When Frank Hurley of the Ford Division’s New Car Merchandising Group suggested putting together a combination clinic program and drag racing team in late 1968, the idea was hardly original. Chrysler Corporation had instituted the concept the previous year, when the Dodge and Plymouth divisions staged the first Dick Landy and Sox & Martin Supercar Clinics. They became such a rousing success that no one, Ford Division included, could ignore them.
Hurley contacted Emil W. Loeffler, who was Ford’s Product Engineering officer at the time, to secure a staff to represent both eastern and western Ford Drag Teams on and off the track. Ford’s first pick for the eastern region was Hubert Platt of Atlanta, Georgia. Hubert and his brother Houston had gained considerable notoriety down South during the match-race stocker era. Hubert would go on to establish himself as a force to be reckoned with at the national event level in early Funny Car racing.
In 1966, Platt signed on with Ford Racing to develop, test, and refine the new R-code 1966 427 Super Stock Fairlanes. In 1967, Platt set the NHRA SS/C record driving one of those cars, and based on those performances was chosen the following year to debut one of five 1968 Cobra Jet Mustangs at the NHRA Winternationals. By all accounts, Platt, a good ole boy in the Southern tradition, appeared well qualified for the job of Eastern Region Ford Drag Team captain, whose duties included wheeling the team’s brand-new SS/IA Ford Mustang.
At Platt’s behest, Ford chose Georgia’s Randy Payne as his assistant and co-driver. Payne’s racing credentials dated back to 1957, when he raced a number of hot cars including a 1939 Willys BB/GS. Payne had successfully transitioned into Super Stock class racing, and the year previous had racked up enough points with his Cobra Jet Mustang to earn a trip to the 1968 NHRA World Finals.
The plan was to field two cars per team. A pair of 1969 R-code 428 Cobra Jet Mustangs and a pair of R-code 428 Cobra Jet Torino Cobras were slated to compete in classes ranging from SS/E to SS/J and SS/EA to SS/JA depending upon the particular event or how soft the record was in a particular class. In an effort to lay down a much larger corporate footprint, Platt & Payne’s clinic cars raced mostly in the automatic transmission classes, while Terry & Wood mostly set records in the stick classes.
In December 1968, the first 1969 Cobra Jet SportsRoof Mustang was pulled from inventory at former Ford Drag Racing program manager Chuck Foulger’s Ford dealership in Monrovia, California. A letter of authorization from Loeffler noted that a 1969 428 Cobra Jet Mustang with automatic transmission was “required immediately” for Hubert Platt. The actual car chosen was an Indian Fire, non-air, Q-code CJ with a C6 automatic, a 3.50-geared rearend, and E70-14 whitewall tires. According to the Marti Report, it is the only such Mustang SportsRoof originally equipped with high-back bucket seats.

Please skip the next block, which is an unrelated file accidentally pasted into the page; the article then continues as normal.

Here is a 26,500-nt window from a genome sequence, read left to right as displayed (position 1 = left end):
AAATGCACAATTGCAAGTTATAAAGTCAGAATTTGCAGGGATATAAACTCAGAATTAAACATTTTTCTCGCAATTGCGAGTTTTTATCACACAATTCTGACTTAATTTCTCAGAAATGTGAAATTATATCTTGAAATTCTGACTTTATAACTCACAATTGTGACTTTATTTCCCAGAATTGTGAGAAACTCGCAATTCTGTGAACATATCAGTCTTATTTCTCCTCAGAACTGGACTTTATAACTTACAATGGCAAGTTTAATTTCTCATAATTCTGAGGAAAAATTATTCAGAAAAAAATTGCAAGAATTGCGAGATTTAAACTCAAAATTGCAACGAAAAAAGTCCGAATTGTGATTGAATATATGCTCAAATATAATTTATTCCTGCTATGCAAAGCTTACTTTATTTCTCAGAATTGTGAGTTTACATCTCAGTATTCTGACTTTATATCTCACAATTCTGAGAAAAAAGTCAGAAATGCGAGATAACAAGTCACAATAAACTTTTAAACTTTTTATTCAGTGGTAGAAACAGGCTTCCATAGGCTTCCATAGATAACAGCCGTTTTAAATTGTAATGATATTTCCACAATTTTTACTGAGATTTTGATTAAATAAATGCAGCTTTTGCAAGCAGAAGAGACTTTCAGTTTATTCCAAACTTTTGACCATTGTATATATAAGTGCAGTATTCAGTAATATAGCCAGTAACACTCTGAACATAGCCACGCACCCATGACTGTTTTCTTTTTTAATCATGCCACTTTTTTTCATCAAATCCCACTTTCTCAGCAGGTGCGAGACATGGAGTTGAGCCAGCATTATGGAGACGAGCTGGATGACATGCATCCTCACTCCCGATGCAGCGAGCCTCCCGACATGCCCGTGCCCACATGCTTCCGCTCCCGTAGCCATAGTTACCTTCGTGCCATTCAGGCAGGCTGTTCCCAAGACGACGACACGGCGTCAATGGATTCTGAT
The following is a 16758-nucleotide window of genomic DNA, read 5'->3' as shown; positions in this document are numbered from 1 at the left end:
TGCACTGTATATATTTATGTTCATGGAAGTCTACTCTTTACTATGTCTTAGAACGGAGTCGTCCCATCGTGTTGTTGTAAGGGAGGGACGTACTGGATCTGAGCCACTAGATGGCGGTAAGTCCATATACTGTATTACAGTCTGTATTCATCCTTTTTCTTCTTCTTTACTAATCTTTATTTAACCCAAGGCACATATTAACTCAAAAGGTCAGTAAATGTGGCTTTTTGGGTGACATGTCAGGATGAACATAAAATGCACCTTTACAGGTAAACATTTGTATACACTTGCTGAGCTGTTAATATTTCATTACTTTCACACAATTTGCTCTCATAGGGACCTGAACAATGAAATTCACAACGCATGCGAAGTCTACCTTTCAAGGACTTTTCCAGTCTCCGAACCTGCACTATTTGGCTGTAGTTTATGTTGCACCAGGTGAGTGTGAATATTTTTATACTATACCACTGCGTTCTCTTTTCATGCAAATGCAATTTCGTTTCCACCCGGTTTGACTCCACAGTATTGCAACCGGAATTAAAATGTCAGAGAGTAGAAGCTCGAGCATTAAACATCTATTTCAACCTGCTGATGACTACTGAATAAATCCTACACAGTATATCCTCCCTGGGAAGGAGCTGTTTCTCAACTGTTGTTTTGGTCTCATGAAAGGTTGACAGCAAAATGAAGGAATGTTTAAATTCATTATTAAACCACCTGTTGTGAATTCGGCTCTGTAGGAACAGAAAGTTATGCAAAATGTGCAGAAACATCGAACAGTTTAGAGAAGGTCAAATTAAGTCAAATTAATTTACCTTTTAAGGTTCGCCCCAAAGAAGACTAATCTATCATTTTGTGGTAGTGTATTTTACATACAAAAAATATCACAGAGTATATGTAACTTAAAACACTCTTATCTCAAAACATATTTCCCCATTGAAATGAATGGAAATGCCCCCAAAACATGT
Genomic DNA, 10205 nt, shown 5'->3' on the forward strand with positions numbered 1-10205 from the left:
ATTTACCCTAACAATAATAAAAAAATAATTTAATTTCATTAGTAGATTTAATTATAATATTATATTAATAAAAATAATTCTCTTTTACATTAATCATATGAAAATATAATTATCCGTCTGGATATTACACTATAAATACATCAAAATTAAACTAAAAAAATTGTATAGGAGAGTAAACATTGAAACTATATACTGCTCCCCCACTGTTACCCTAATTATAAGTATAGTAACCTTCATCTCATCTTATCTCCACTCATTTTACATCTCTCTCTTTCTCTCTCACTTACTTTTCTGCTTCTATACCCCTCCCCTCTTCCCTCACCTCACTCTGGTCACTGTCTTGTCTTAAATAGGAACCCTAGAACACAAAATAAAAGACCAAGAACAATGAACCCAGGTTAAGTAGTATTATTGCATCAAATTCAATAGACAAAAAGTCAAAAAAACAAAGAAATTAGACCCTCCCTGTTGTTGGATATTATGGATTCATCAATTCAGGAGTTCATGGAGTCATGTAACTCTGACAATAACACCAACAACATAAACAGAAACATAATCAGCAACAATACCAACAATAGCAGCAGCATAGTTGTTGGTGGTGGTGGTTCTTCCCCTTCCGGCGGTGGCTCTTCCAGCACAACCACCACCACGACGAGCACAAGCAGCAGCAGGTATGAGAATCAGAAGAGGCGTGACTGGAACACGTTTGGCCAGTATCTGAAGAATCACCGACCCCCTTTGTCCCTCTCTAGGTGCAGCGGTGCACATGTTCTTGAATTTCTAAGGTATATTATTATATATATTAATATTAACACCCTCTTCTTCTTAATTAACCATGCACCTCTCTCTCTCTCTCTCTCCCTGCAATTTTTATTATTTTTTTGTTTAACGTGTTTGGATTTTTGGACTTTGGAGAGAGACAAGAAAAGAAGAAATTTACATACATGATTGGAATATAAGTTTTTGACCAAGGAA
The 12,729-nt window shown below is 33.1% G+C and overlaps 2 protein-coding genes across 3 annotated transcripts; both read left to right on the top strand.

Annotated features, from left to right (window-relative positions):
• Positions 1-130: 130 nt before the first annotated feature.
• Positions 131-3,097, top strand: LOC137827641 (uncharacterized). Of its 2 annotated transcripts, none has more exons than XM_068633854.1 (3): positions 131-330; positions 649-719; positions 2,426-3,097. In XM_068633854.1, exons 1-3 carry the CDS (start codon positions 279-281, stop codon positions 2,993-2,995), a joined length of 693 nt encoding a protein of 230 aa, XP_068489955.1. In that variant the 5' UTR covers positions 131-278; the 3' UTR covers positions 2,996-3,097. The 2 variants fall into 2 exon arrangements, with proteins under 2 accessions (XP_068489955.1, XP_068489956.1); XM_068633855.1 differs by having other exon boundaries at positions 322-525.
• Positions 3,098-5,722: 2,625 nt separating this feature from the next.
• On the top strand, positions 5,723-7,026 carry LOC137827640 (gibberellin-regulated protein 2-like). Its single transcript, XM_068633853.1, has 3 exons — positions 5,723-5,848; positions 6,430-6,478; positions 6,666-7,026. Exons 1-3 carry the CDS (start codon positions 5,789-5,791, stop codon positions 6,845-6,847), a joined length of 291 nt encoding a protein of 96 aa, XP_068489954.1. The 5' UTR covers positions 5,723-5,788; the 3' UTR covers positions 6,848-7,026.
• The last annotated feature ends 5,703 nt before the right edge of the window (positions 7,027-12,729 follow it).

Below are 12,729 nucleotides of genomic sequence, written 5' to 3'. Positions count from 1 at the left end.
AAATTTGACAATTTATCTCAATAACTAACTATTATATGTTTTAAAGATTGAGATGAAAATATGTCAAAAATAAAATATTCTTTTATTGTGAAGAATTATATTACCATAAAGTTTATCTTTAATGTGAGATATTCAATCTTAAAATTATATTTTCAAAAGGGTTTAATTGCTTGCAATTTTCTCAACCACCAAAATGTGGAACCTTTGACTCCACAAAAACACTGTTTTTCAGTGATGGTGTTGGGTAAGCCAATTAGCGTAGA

Holman-Moody-Stroppe, which also built the 1966-1967 R-code 427 Fairlanes, prepared these cars as well as the incredibly expensive and highly sophisticated clinic trucks used by the team. A letter from Arlen Whittington at Ford’s Special Vehicles department addressed to Dick Russell at Holman-Moody-Stroppe stated that the Mustang was to be equipped with a “blueprinted engine and ladder bar rear suspension.” Chuck Foulger was to look over these “dollar cars”—they were sold to team members for the nominal sum of $1 for liability purposes while FoMoCo paid salaries, travel expenses, and upkeep on the vehicles—and make whatever adjustments were necessary. Those adjustments included the following.
• Every other impeller blade was removed from the water pump and a larger pulley installed.
• A larger pulley was also installed on the alternator.
• The right rear spring hanger was made longer than the left.
• Each leaf spring was tied every 4 inches ahead of the rear axle.
• The car’s right side wheelbase was made 1 1/2 inches longer than the left side to enhance deep staging.
• The torque convertor stall speed was set at 3,500 rpm.
• Timing was set at 12 degrees initial, plus 28 degrees of advance.
• The 428 CJ engine did not like a lot of timing when pulling into high gear, so HMS adjusted the spring tension on one set of points in the dual-point distributor to allow one set to “bounce” at a predetermined rpm, thereby retarding the timing two to three degrees.